Recent years have provided a challenge for dental professionals and all types of healthcare workers, with concerns about COVID-19 and how to stay safe at work. A 2022 study from the Journal of Dental Hygiene surveyed licensed dental hygienists monthly for a year. Of those surveyed, 4.9% left their jobs, most commonly citing "safety concerns for self and others" as their reasons for leaving. However, studies on actual infection rates among RDHs show them only slightly higher than the general population.
The dental field has had time to adjust to the various challenges presented by the pandemic and can still offer a very safe work environment provided proper personal protective equipment (PPE) is worn and safety procedures are followed. So those hesitant but interested in a patient care career may want to capitalize on this timely demand for dental hygienists.
According to the Occupational Outlook Handbook, this field is expected to grow by nine percent from 2021 to 2031, which is much higher than the average for all occupations.*
Where do dental hygienists work?
Most dental hygienists work in dentists' offices. However, dental hygienists can also be found in a variety of other environments, such as specialty oral health practices, community health organizations, public health clinics, schools, correctional facilities, hospitals, and long-term care facilities.
Outside of clinical practice, there are also opportunities within public administration, education, research, marketing, and sales.
What are the benefits of being a dental hygienist?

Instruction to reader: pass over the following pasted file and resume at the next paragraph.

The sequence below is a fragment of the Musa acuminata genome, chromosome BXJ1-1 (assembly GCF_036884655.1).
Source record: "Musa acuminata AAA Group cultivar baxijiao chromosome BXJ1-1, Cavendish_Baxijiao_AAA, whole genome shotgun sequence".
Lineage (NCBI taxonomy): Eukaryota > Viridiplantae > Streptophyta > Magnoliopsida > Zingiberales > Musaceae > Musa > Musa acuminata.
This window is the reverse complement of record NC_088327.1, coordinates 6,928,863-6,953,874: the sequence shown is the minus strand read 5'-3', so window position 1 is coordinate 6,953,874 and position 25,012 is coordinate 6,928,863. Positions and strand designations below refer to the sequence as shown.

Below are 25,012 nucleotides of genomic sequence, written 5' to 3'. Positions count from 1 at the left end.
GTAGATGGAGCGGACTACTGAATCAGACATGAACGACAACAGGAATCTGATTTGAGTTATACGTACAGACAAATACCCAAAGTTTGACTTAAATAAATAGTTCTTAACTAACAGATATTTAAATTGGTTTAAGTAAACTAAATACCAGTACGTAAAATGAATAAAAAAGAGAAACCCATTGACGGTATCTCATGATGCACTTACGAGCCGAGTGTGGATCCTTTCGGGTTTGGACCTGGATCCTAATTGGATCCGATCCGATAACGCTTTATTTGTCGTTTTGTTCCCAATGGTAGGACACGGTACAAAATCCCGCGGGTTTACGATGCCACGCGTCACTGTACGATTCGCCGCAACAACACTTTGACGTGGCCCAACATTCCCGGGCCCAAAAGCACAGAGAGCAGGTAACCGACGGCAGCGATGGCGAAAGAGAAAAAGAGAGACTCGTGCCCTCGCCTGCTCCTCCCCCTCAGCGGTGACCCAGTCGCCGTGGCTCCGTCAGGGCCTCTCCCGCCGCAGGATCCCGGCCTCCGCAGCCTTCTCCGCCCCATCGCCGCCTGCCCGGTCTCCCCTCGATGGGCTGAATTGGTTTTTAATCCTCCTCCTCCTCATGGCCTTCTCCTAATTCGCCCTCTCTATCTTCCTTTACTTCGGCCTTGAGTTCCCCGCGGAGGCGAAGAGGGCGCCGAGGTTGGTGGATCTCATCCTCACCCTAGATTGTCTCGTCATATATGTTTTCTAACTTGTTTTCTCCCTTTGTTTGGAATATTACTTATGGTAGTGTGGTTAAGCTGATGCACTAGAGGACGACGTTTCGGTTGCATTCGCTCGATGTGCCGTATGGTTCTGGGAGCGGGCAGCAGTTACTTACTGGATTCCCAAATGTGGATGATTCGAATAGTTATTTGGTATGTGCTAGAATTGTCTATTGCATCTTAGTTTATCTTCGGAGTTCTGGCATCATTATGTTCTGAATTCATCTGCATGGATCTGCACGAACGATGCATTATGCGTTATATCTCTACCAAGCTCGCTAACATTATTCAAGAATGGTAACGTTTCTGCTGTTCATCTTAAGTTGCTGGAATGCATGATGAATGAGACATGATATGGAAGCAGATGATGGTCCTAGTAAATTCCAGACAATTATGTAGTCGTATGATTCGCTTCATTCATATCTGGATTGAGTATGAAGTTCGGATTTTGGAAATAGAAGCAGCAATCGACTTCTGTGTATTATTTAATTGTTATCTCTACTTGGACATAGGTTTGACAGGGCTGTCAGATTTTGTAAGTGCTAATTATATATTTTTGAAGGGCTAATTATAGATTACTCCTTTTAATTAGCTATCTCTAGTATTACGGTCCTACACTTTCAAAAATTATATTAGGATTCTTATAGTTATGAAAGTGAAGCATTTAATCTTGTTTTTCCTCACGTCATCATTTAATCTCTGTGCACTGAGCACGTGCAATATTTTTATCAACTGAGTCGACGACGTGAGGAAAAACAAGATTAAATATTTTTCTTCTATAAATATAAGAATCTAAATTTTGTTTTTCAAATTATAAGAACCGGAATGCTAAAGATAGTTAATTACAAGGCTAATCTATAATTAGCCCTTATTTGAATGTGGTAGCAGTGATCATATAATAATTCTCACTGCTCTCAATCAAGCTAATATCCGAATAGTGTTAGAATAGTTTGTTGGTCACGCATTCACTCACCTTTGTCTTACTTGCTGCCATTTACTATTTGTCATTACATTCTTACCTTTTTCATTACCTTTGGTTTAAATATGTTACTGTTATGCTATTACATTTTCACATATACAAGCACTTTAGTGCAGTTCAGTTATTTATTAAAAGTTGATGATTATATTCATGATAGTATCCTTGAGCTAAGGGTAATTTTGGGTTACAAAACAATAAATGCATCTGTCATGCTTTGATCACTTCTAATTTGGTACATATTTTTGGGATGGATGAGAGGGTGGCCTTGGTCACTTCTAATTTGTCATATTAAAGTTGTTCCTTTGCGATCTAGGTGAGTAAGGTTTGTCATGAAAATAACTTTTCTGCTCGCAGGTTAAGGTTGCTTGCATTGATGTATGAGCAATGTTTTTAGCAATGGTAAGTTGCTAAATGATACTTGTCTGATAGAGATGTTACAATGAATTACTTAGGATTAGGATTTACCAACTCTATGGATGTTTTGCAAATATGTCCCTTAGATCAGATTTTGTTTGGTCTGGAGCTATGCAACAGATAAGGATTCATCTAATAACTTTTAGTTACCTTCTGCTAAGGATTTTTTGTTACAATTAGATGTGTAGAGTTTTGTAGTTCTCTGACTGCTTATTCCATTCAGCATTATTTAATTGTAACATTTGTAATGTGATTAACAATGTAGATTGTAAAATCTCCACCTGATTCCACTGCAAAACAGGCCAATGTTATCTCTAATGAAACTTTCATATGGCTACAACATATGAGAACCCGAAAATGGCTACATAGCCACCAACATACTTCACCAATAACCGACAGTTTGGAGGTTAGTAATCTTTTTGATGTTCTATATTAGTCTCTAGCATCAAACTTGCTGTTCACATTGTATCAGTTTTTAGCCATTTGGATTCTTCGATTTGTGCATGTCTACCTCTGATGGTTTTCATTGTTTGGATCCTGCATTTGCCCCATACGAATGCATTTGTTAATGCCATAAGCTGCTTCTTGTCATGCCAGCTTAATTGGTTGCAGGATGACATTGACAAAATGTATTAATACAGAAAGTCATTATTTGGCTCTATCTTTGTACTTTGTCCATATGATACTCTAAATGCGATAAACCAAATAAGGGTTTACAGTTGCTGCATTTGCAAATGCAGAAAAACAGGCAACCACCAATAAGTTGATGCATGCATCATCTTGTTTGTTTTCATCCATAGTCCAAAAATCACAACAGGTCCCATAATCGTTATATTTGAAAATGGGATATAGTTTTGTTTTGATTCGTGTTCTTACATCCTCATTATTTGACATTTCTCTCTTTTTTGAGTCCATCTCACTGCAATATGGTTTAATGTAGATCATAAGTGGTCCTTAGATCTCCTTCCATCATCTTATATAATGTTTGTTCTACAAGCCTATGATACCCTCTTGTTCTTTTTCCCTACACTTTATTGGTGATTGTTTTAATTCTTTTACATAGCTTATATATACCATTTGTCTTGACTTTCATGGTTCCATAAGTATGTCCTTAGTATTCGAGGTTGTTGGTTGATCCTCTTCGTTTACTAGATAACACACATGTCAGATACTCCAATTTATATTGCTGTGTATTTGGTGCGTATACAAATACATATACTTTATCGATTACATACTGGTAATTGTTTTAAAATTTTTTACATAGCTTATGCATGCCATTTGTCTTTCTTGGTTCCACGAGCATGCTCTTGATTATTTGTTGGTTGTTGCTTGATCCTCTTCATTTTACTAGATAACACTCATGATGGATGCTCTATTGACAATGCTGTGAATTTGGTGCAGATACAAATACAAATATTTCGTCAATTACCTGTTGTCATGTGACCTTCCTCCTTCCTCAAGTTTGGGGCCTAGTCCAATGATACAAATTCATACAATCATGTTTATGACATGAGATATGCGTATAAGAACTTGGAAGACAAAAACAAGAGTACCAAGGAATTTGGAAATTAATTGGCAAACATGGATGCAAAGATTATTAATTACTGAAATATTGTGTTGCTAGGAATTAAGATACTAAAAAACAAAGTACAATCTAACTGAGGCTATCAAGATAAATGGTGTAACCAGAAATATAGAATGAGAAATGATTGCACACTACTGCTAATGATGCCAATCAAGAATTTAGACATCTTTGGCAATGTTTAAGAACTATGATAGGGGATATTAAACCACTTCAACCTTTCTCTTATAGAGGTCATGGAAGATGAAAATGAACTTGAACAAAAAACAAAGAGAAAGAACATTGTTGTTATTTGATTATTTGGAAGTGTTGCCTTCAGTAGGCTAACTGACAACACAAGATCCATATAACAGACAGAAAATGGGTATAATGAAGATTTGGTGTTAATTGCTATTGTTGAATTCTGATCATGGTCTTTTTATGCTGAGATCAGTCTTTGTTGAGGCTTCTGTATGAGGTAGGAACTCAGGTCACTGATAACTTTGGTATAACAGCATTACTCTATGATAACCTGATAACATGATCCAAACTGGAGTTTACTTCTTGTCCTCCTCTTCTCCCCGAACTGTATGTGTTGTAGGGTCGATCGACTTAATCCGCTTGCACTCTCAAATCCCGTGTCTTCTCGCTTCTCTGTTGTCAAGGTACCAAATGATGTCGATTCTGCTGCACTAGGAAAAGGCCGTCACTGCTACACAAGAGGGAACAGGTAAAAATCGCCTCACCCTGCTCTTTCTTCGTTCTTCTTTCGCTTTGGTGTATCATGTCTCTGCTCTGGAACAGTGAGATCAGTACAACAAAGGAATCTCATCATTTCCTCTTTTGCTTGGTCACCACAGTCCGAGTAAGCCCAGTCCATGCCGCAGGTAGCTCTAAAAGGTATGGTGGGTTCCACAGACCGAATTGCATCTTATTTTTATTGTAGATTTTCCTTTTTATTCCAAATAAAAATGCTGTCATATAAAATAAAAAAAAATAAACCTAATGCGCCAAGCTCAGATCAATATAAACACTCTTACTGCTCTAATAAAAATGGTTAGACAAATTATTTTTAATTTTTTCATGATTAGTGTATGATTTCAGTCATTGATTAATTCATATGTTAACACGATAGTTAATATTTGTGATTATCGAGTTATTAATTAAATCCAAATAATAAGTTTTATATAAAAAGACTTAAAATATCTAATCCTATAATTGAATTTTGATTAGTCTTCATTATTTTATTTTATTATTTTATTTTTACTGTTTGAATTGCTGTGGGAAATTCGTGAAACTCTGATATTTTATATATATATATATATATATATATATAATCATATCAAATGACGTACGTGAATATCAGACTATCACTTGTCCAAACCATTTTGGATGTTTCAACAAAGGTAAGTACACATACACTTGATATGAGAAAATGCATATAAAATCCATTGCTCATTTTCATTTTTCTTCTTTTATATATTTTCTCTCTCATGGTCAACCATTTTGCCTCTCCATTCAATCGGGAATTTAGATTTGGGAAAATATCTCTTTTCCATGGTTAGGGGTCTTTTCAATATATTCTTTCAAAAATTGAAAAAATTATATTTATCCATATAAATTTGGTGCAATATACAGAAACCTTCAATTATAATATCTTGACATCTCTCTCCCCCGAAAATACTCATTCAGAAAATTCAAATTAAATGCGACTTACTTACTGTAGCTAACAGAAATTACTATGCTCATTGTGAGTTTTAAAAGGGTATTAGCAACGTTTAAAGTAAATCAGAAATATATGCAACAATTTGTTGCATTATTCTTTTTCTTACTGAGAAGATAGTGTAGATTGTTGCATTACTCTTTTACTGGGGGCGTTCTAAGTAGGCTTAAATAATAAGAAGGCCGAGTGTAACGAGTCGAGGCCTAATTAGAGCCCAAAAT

Flexibility and work-life balance:
According to U.S. News Best Jobs of 2022, this is the top-rated area for dental hygienist job satisfaction. Alternative work schedules, including part-time, tend to be much easier to maintain. Many hygienists only work a few days each week. This alone shows that dental hygiene can be a very positive career choice for those with families.
Making a positive difference:
You could be responsible for front-line dental care, not only cleaning teeth but also delivering necessary care and education that can contribute to your patients' improved health. RDHs need to assess for issues that may not even seem related to dental care. Mild cognitive impairment, diabetes, airway issues, and nutrition are all important issues you may have to assess and discuss with patients.
Many work on a contract basis, allowing them to spend time in a variety of offices. If you choose this route, you could be working with a wide range of other health and dental professionals, as well as patients.
Strong demand for your services:
The outlook for careers in this field is expected to be positive in the coming years.
As a contractor, you could enjoy the opportunity to choose which clients you take on, what days you work, and more. You could also negotiate items such as whether your pay structure is hourly, daily, or based on commission.
Get Started With a Dental Hygienist Trade School
You're already interested in the dental health field. And now you're armed with the information you need to start the process of training with confidence. Get started now by finding the dental hygiene schools near you!
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* Unless otherwise noted, salary information is based on May 2021 data from the Occupational Employment and Wage Statistics (OEWS) program. Job growth and average yearly openings estimates are from the Bureau of Labor Statistics and are for the 2021 to 2031 period.